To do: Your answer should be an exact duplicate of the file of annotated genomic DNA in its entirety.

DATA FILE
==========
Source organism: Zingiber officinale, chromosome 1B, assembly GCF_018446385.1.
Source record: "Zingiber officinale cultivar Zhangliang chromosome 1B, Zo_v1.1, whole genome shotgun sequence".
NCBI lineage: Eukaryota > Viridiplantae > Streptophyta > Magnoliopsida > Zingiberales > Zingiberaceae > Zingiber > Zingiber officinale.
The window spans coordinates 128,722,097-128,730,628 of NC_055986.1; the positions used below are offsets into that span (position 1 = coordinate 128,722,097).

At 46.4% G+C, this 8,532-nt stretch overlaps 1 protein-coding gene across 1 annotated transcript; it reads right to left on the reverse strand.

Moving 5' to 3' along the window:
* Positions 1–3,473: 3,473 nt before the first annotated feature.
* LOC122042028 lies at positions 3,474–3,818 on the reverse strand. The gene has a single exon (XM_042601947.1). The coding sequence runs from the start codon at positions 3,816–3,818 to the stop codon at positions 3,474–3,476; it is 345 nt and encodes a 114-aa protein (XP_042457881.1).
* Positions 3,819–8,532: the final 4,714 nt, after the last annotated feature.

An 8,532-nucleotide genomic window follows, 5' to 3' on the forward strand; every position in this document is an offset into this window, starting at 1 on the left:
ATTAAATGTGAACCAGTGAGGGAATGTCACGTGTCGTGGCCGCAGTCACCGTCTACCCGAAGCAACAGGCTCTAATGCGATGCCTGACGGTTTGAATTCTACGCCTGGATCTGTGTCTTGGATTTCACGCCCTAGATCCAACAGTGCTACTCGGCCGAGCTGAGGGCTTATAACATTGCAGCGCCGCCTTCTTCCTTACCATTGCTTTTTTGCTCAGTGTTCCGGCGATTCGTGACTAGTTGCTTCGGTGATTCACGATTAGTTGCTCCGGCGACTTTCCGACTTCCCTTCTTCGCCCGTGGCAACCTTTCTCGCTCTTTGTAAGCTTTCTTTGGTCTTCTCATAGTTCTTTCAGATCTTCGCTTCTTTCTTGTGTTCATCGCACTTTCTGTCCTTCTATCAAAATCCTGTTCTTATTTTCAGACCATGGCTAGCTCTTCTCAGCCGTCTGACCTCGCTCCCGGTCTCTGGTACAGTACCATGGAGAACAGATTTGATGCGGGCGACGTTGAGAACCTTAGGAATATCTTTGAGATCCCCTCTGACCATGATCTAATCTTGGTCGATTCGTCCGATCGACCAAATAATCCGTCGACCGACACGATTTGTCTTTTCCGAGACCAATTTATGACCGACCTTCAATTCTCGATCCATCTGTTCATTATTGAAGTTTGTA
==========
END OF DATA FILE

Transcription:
Source organism: Zingiber officinale, chromosome 1B, assembly GCF_018446385.1.
Source record: "Zingiber officinale cultivar Zhangliang chromosome 1B, Zo_v1.1, whole genome shotgun sequence".
NCBI lineage: Eukaryota > Viridiplantae > Streptophyta > Magnoliopsida > Zingiberales > Zingiberaceae > Zingiber > Zingiber officinale.
The window spans coordinates 128,722,097-128,730,628 of NC_055986.1; the positions used below are offsets into that span (position 1 = coordinate 128,722,097).

At 46.4% G+C, this 8,532-nt stretch overlaps 1 protein-coding gene across 1 annotated transcript; it reads right to left on the reverse strand.

Moving 5' to 3' along the window:
* Positions 1–3,473: 3,473 nt before the first annotated feature.
* LOC122042028 lies at positions 3,474–3,818 on the reverse strand. The gene has a single exon (XM_042601947.1). The coding sequence runs from the start codon at positions 3,816–3,818 to the stop codon at positions 3,474–3,476; it is 345 nt and encodes a 114-aa protein (XP_042457881.1).
* Positions 3,819–8,532: the final 4,714 nt, after the last annotated feature.

An 8,532-nucleotide genomic window follows, 5' to 3' on the forward strand; every position in this document is an offset into this window, starting at 1 on the left:
ATTAAATGTGAACCAGTGAGGGAATGTCACGTGTCGTGGCCGCAGTCACCGTCTACCCGAAGCAACAGGCTCTAATGCGATGCCTGACGGTTTGAATTCTACGCCTGGATCTGTGTCTTGGATTTCACGCCCTAGATCCAACAGTGCTACTCGGCCGAGCTGAGGGCTTATAACATTGCAGCGCCGCCTTCTTCCTTACCATTGCTTTTTTGCTCAGTGTTCCGGCGATTCGTGACTAGTTGCTTCGGTGATTCACGATTAGTTGCTCCGGCGACTTTCCGACTTCCCTTCTTCGCCCGTGGCAACCTTTCTCGCTCTTTGTAAGCTTTCTTTGGTCTTCTCATAGTTCTTTCAGATCTTCGCTTCTTTCTTGTGTTCATCGCACTTTCTGTCCTTCTATCAAAATCCTGTTCTTATTTTCAGACCATGGCTAGCTCTTCTCAGCCGTCTGACCTCGCTCCCGGTCTCTGGTACAGTACCATGGAGAACAGATTTGATGCGGGCGACGTTGAGAACCTTAGGAATATCTTTGAGATCCCCTCTGACCATGATCTAATCTTGGTCGATTCGTCCGATCGACCAAATAATCCGTCGACCGACACGATTTGTCTTTTCCGAGACCAATTTATGACCGACCTTCAATTCTCGATCCATCTGTTCATTATTGAAGTTTGTA